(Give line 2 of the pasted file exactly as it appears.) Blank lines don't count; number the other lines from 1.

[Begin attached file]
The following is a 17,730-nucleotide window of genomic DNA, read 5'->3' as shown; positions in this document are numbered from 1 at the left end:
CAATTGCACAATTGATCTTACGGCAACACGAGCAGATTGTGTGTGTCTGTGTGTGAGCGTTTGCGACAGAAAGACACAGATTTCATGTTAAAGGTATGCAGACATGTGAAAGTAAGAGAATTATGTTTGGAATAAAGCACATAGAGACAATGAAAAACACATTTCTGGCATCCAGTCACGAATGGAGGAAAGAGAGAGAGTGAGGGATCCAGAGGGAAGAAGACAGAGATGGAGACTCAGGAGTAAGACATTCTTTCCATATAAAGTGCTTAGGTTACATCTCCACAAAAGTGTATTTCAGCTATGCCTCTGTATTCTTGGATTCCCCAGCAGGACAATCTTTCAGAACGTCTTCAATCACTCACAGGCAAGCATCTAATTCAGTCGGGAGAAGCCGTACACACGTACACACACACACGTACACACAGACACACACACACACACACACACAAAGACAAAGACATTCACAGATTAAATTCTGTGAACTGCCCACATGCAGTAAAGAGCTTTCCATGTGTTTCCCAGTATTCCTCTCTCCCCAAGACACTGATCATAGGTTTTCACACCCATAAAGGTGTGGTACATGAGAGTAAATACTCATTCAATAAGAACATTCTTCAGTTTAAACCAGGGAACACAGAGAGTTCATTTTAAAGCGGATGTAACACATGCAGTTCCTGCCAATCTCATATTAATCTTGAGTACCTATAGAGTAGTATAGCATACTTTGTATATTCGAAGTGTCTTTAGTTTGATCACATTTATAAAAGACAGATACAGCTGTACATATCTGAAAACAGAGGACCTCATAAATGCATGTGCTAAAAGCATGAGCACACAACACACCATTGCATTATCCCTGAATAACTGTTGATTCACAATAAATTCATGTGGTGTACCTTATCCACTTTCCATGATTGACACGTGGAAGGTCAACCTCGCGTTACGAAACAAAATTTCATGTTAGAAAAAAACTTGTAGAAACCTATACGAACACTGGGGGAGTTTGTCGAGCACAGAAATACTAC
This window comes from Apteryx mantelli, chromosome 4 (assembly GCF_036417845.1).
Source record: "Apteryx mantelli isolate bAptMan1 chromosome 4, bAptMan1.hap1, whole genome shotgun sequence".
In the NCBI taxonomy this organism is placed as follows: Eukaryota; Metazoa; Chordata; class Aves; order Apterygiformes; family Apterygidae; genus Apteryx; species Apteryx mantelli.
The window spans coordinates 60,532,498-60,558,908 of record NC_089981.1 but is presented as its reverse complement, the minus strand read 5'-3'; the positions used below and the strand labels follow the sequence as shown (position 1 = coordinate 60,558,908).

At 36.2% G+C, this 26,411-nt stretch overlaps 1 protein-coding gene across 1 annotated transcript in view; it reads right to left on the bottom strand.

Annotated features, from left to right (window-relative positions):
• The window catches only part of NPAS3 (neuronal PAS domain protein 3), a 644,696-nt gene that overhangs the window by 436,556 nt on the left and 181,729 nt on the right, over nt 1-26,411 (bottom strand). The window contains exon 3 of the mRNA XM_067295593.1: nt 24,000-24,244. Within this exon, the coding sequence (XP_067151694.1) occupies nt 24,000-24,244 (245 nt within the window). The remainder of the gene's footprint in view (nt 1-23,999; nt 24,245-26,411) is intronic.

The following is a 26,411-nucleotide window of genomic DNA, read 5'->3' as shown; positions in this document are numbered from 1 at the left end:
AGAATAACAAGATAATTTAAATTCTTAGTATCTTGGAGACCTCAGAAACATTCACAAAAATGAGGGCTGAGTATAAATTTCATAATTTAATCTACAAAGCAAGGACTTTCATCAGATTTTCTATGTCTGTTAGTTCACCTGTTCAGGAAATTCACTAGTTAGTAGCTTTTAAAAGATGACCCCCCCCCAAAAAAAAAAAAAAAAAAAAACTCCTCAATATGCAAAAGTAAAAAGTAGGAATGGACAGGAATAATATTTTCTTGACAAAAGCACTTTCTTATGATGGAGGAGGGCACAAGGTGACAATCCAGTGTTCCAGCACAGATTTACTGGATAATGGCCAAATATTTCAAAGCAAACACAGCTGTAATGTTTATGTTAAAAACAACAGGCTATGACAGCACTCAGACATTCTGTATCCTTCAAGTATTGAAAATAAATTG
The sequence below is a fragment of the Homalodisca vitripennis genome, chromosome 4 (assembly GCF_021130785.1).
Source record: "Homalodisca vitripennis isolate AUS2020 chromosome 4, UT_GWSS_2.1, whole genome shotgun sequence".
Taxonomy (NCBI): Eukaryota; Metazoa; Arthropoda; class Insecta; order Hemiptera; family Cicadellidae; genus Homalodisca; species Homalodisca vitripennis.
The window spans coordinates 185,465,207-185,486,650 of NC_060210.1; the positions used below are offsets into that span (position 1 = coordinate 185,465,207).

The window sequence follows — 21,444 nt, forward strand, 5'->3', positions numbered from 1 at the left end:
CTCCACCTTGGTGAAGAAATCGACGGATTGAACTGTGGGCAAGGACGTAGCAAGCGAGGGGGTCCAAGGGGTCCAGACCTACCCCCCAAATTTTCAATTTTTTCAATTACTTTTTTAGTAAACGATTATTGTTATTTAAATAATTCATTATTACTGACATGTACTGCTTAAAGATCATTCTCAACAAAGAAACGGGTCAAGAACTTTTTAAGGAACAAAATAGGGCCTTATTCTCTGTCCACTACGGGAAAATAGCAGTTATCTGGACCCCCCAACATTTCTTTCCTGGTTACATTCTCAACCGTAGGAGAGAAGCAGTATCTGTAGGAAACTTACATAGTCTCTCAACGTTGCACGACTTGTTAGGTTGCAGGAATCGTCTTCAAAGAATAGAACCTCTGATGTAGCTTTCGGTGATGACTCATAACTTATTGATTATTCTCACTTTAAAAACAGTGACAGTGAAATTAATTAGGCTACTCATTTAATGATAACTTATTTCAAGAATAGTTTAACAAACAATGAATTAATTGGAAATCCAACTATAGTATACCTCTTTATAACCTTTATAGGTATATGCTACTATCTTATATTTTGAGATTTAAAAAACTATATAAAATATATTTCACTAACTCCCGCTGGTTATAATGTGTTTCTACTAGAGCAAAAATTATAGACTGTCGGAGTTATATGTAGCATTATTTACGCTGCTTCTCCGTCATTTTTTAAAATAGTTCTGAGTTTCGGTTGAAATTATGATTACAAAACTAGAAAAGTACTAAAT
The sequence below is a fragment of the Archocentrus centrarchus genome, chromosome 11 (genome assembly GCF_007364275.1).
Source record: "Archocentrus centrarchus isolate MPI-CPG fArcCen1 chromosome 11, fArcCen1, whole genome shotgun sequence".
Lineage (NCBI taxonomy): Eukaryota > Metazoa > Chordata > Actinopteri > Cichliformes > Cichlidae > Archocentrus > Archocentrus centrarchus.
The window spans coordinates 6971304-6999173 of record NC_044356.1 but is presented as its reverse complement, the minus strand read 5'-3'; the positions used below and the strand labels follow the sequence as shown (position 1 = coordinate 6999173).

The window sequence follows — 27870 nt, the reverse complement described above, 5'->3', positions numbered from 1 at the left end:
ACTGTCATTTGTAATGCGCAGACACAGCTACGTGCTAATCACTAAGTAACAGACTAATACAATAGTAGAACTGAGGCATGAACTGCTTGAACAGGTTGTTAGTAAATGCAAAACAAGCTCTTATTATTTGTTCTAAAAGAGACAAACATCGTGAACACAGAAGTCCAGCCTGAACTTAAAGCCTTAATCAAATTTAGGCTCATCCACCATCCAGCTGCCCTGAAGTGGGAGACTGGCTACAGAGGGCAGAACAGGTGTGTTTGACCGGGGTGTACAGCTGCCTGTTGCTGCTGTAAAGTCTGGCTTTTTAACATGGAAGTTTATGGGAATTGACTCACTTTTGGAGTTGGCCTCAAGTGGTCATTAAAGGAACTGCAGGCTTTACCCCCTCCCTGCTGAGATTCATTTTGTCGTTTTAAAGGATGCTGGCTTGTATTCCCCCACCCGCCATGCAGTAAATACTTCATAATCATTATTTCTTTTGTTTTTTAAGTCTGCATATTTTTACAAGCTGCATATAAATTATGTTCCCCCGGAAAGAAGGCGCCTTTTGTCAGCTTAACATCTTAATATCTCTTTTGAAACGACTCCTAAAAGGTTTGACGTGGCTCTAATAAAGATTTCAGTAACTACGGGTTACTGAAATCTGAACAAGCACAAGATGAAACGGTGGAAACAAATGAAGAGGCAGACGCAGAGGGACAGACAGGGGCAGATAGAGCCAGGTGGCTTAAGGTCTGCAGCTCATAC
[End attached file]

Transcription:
CAATTGCACAATTGATCTTACGGCAACACGAGCAGATTGTGTGTGTCTGTGTGTGAGCGTTTGCGACAGAAAGACACAGATTTCATGTTAAAGGTATGCAGACATGTGAAAGTAAGAGAATTATGTTTGGAATAAAGCACATAGAGACAATGAAAAACACATTTCTGGCATCCAGTCACGAATGGAGGAAAGAGAGAGAGTGAGGGATCCAGAGGGAAGAAGACAGAGATGGAGACTCAGGAGTAAGACATTCTTTCCATATAAAGTGCTTAGGTTACATCTCCACAAAAGTGTATTTCAGCTATGCCTCTGTATTCTTGGATTCCCCAGCAGGACAATCTTTCAGAACGTCTTCAATCACTCACAGGCAAGCATCTAATTCAGTCGGGAGAAGCCGTACACACGTACACACACACACGTACACACAGACACACACACACACACACACACAAAGACAAAGACATTCACAGATTAAATTCTGTGAACTGCCCACATGCAGTAAAGAGCTTTCCATGTGTTTCCCAGTATTCCTCTCTCCCCAAGACACTGATCATAGGTTTTCACACCCATAAAGGTGTGGTACATGAGAGTAAATACTCATTCAATAAGAACATTCTTCAGTTTAAACCAGGGAACACAGAGAGTTCATTTTAAAGCGGATGTAACACATGCAGTTCCTGCCAATCTCATATTAATCTTGAGTACCTATAGAGTAGTATAGCATACTTTGTATATTCGAAGTGTCTTTAGTTTGATCACATTTATAAAAGACAGATACAGCTGTACATATCTGAAAACAGAGGACCTCATAAATGCATGTGCTAAAAGCATGAGCACACAACACACCATTGCATTATCCCTGAATAACTGTTGATTCACAATAAATTCATGTGGTGTACCTTATCCACTTTCCATGATTGACACGTGGAAGGTCAACCTCGCGTTACGAAACAAAATTTCATGTTAGAAAAAAACTTGTAGAAACCTATACGAACACTGGGGGAGTTTGTCGAGCACAGAAATACTAC